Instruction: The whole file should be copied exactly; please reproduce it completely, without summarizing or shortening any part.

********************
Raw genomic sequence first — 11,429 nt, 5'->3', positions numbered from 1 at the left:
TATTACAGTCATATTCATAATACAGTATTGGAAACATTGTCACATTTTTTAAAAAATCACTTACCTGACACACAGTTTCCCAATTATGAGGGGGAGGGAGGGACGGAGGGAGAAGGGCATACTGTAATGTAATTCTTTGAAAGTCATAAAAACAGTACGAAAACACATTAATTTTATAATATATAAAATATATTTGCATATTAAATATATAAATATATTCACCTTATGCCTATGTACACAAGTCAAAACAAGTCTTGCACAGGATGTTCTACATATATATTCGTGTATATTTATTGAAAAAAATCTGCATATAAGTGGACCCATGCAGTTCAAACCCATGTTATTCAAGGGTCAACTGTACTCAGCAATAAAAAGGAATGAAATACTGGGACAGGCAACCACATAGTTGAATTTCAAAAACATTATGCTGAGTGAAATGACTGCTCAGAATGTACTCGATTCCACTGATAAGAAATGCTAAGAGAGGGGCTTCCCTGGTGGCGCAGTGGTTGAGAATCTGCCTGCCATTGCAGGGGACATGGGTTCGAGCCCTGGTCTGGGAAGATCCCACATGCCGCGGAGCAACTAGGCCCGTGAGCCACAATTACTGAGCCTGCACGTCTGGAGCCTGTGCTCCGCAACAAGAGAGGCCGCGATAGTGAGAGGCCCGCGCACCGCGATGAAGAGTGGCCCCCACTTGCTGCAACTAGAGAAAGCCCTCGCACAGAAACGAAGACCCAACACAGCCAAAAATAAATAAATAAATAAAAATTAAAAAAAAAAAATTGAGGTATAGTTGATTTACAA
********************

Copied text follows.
Raw genomic sequence first — 11,429 nt, 5'->3', positions numbered from 1 at the left:
TATTACAGTCATATTCATAATACAGTATTGGAAACATTGTCACATTTTTTAAAAAATCACTTACCTGACACACAGTTTCCCAATTATGAGGGGGAGGGAGGGACGGAGGGAGAAGGGCATACTGTAATGTAATTCTTTGAAAGTCATAAAAACAGTACGAAAACACATTAATTTTATAATATATAAAATATATTTGCATATTAAATATATAAATATATTCACCTTATGCCTATGTACACAAGTCAAAACAAGTCTTGCACAGGATGTTCTACATATATATTCGTGTATATTTATTGAAAAAAATCTGCATATAAGTGGACCCATGCAGTTCAAACCCATGTTATTCAAGGGTCAACTGTACTCAGCAATAAAAAGGAATGAAATACTGGGACAGGCAACCACATAGTTGAATTTCAAAAACATTATGCTGAGTGAAATGACTGCTCAGAATGTACTCGATTCCACTGATAAGAAATGCTAAGAGAGGGGCTTCCCTGGTGGCGCAGTGGTTGAGAATCTGCCTGCCATTGCAGGGGACATGGGTTCGAGCCCTGGTCTGGGAAGATCCCACATGCCGCGGAGCAACTAGGCCCGTGAGCCACAATTACTGAGCCTGCACGTCTGGAGCCTGTGCTCCGCAACAAGAGAGGCCGCGATAGTGAGAGGCCCGCGCACCGCGATGAAGAGTGGCCCCCACTTGCTGCAACTAGAGAAAGCCCTCGCACAGAAACGAAGACCCAACACAGCCAAAAATAAATAAATAAATAAAAATTAAAAAAAAAAAATTGAGGTATAGTTGATTTACAA